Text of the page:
- Why I sold Apple, the abridged version.
- Impact on dividends.
Selling Apple (AAPL)
On December 22 I sold 140 shares of AAPL, roughly 10% of what I owned. I sold to balance out my being a little too enthusiastic with tax loss sales earlier in 2020 - I could take profits or carry over a large loss. I decided to take profits.
I chose AAPL as my stock to sell for a combination of 3 reasons. 1) It was my largest position, about 15% of my portfolio 2) It only had a .62% yield and 3) (I suspect this is the most important) its dividend increases in 2019 and 2020 were disappointing to me, particularly for a company with its cash flows.
I won't rehash all of that again. For more details - and links to other articles - see my post from December 24: Trimming Apple and Some Buys.
After buying Lockheed-Martin (LMT) on Monday, January 11, I decided to calculate the impact of the AAPL sale on my dividend income. I thought the result was worth a post.
These are my transactions from December 22 through January 11. Dividends came in during this period and were used for buys but they were only about 20% of what I received for AAPL.
- 12/22/20 - Sold 140 shares Apple (AAPL) at $132.00
- 12/22/20 - Bought 35 shares General Dynamics (GD) at $146.50
- 12/23/20 - Bought 120 shares Altria Group (MO) at $42.78
- 12/24/20 - Bought 65 shares Pinnacle West (PNW) at $77.00
- 1/4/21 - Bought 22 shares AbbVie (ABBV) at $106.15
- 1/4/21 - Bought 20 shares Oklahoma Gas and Electric (OGE) at $31.80
- 1/4/21 - Bought 40 shares Verizon Wireless (VZ) at $58.98
- 1/4/21 - Bought 10 shares Excel Energy (XEL) at $66.37
- 1/4/21 - Bought 24 shares Exxon-Mobil (XOM) at $41.64
- 1/11/21 - Bought 5 shares LMT at $335.00.
You'll notice some smaller buys in early January. This was because all of the January 4 transactions were in my Roth which both has smaller purchase sizes - I consider about $3500 a full buy in it - due to the overall account size and because my previous OGE, XEL and XOM buys were all after selling RICs I was down on. So I nibbled on them to get to a normal size. Of course now VZ and ABBV are smaller than usual but I'll take care of that as I continue selling Regulated Investment Companies.
I think the easiest way to show this is with a table.
|Company||Shares Sold||Shares Bought||Annual Dividend per share||Income Lost||Income Gained|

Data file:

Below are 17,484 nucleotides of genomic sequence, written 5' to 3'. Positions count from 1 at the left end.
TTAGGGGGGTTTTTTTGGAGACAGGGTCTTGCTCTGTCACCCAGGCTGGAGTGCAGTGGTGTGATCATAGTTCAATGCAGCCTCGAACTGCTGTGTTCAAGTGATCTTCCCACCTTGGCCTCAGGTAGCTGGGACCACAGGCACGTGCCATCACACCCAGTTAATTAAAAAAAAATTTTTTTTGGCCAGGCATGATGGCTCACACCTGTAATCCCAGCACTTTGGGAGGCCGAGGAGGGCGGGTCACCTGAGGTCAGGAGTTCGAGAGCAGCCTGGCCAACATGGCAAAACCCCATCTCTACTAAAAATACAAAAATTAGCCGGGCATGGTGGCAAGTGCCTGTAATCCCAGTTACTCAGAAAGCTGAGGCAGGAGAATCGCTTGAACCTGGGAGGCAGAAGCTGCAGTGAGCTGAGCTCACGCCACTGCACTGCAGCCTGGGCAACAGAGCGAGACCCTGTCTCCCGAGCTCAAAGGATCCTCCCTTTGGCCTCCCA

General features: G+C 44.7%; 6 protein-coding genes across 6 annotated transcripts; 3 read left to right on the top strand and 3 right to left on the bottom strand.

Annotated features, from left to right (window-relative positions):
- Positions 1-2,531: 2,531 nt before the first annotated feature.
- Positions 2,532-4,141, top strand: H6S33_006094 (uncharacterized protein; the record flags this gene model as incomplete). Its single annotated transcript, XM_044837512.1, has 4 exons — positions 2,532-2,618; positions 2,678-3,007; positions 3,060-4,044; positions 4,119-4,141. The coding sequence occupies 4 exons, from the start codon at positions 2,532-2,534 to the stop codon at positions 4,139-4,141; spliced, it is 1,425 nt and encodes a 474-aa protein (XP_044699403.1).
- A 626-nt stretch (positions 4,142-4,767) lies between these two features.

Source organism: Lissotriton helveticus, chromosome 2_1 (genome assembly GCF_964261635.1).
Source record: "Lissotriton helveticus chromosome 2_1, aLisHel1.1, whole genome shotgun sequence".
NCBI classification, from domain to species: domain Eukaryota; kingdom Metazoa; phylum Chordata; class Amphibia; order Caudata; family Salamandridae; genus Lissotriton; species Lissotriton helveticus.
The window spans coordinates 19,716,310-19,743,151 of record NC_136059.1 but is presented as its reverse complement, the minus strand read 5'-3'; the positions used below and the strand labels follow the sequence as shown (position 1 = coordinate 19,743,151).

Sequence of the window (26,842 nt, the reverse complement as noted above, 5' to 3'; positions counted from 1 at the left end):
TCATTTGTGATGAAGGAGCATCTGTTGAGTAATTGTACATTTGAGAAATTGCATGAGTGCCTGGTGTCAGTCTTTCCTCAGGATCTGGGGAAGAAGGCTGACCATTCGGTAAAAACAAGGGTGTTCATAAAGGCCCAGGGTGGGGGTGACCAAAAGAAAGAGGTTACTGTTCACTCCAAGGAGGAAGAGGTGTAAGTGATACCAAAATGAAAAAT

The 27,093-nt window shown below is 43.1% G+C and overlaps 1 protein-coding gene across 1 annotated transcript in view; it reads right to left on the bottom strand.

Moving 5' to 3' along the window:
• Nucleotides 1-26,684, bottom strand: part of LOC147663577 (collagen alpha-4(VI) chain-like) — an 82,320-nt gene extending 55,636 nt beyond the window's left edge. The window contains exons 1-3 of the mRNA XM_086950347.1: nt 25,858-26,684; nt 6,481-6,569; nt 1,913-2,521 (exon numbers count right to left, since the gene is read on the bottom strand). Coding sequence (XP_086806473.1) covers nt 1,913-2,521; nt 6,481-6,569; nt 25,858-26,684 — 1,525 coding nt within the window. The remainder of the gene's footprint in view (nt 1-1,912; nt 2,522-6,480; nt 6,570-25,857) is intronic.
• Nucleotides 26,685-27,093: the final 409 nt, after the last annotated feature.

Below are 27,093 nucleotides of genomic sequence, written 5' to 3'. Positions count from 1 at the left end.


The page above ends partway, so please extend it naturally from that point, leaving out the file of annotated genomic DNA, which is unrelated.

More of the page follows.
|Net Impact on Income||$1,067.52|
Some of the cash for the buys came from accrued dividends, maybe 20% of the total. I'm not going to adjust for this but even taking it into account, selling AAPL to buy higher yielding companies had a significant impact on my dividend income.
The average yield of my purchases was 4.94%. I was a little surprised by this. Yes, MO and XOM are very high right now but GD, LMT and XEL were bought near or below 3%.
I'm not going to say that I made a bunch of great buys. I like them but who knows? But I gained nearly 3% in additional annual income and I made progress toward my goal of having enough income to live on - and live well - by January 1, 2023.
I have no intention of making this a regular strategy. My motivation was the tax situation I created with my earlier transactions, something I will try to avoid in the future. But I'd be lying if I said I was disappointed with the end result.
Happy Investing Everyone!
I am long: AAPL, ABBV, ADM, AOS, ARCC, BBY, CVS, DUK, GD, GILD, GOOGL, IRM, ITW, JNJ, LMT, LYB, MO, MSFT, MSM, NEE, NEWT, NRZ, OGE, OHI, PFE, PM, PNW, SKT, T, TWO, UNH, VZ, WSM, XEL, XOM.
Analyst's Disclosure: I am/we are long Everything listed at the end of the post.
I am not a professional investor and do not offer investing advice. I have a college degree in Animal Science and used to train horses for a living. Would you really want to tell a loved one you invested based on something an ex-horse trainer/animal scientist wrote? I didn't think so. Please perform your own due diligence when making investing decisions.
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